In the context of the Central American Donors Forum (CADF) in Tegucigalpa from October 26 to 28, the Washington Office on Latin America (WOLA) held a a series of meetings with members of civil society, press, donors, and the U.S. Embassy. WOLA also met with President Xiomara Castro to exchange ideas and discuss priorities regarding the human rights situation in Honduras.
The meetings addressed Honduras’ main challenges in the areas of human rights and democratic governance, the fight against corruption and the establishment of the International Commission against Impunity (CICIH), migration flows, and the ways in which the U.S. government can contribute to progress on these issues.
- Fight against corruption: dismantling the corruption networks that have co-opted Honduran institutions is necessary for the democratic transition of the country. The meetings also recognized the need to strengthen judicial independence and accelerate legal reform processes for the installation of the International Commission against Impunity (CICH) in Honduras.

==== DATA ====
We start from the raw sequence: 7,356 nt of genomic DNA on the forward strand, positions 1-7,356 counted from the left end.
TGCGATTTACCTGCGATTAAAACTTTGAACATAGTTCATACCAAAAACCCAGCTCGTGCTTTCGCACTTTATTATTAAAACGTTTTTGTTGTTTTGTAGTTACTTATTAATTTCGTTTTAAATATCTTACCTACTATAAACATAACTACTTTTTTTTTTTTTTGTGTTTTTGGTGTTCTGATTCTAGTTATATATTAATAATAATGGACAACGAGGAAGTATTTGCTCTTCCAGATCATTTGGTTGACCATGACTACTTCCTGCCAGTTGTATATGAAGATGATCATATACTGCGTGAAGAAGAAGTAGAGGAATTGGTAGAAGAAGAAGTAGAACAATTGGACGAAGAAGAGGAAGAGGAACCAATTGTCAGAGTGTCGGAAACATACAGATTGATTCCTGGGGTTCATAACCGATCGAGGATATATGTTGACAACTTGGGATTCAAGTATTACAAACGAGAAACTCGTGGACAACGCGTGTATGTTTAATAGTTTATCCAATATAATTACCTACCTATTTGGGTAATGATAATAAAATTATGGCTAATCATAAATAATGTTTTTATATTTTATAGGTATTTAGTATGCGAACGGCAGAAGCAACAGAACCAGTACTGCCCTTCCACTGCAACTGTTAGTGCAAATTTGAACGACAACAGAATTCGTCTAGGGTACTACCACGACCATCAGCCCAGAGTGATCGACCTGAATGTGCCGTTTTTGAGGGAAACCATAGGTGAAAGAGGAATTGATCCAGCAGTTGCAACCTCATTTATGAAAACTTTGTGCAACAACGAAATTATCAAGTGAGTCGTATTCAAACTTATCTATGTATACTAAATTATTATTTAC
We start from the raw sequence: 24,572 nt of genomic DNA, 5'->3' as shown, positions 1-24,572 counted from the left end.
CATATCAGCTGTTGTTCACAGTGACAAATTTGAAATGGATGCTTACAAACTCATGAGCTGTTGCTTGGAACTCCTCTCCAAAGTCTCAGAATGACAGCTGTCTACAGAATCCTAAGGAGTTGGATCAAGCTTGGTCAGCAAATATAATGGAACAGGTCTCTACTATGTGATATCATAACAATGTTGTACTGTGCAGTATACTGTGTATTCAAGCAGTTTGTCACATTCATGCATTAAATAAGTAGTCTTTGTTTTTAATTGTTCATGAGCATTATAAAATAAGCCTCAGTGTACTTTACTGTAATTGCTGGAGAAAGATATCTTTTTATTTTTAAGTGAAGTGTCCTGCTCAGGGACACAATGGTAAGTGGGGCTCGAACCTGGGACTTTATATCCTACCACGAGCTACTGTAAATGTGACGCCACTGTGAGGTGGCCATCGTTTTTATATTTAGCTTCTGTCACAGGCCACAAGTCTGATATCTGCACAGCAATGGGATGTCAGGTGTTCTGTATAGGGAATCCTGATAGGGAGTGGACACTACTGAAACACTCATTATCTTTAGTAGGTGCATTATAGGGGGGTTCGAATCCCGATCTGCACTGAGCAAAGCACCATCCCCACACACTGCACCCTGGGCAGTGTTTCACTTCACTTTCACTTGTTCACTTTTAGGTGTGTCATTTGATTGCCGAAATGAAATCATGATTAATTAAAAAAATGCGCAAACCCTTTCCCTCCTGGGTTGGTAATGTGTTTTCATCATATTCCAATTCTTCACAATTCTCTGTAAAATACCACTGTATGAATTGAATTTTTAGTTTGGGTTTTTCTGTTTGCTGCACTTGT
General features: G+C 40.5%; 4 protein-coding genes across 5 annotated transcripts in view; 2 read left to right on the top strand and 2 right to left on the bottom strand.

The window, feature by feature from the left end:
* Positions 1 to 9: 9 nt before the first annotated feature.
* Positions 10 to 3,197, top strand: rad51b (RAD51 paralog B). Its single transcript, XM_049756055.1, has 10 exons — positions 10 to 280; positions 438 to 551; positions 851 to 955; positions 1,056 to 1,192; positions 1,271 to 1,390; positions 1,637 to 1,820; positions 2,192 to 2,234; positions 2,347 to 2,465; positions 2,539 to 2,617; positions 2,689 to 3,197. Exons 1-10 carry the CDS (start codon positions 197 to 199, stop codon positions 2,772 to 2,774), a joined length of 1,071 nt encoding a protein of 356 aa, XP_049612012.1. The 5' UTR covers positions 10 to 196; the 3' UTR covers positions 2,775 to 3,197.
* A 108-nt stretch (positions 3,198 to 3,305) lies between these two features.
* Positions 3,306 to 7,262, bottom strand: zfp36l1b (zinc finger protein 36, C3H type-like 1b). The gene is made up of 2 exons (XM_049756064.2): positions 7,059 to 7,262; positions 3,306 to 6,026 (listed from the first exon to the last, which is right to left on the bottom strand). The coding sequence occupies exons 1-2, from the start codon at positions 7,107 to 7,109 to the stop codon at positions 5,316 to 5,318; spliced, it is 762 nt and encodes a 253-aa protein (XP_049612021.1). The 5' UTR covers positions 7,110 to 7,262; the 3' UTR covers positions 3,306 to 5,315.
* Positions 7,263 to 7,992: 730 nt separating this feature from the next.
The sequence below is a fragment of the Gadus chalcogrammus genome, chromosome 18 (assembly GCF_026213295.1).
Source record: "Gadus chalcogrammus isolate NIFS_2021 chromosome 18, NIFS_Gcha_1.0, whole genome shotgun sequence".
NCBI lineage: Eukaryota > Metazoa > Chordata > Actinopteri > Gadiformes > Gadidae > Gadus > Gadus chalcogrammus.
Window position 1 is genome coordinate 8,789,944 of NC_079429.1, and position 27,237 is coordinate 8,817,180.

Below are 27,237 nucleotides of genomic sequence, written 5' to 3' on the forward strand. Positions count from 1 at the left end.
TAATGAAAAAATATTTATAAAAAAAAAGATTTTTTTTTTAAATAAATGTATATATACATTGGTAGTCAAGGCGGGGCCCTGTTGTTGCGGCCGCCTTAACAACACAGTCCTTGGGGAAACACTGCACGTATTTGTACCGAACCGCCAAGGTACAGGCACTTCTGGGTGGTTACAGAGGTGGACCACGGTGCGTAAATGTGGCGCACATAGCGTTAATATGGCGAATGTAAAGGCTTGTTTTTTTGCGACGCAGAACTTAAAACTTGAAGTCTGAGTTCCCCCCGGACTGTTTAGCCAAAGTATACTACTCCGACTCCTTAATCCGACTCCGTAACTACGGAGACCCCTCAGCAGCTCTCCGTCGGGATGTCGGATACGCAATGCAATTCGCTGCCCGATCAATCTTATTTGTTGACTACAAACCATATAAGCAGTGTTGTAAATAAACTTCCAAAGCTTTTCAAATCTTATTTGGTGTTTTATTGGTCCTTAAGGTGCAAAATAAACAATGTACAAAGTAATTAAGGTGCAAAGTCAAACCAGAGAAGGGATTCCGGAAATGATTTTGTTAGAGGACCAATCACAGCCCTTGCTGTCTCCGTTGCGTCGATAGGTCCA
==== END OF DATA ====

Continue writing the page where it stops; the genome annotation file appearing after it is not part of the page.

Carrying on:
- Human rights situation: Honduras continues to be a country with high rates of crime and violence that differentially affect vulnerable groups such as women and indigenous and Garifuna peoples. Reducing impunity for gender-based violence was a key issue discussed with both President Castro and human rights organizations.
- Migration: Discussions included issues related to the crisis generated by displacement and forced migration, as well as the situation of unaccompanied minors at the U.S. border. WOLA emphasized the need for Honduras to work on the structural causes of migration and to implement immediate actions to address the humanitarian crisis contributing to migration.
WOLA reiterated its commitment to the defense and promotion of human rights, to collaborate to strengthen the capacities of civil society, and to help ensure that U.S. policies toward Honduras are coherent, effective, and contribute to solving the country’s great needs.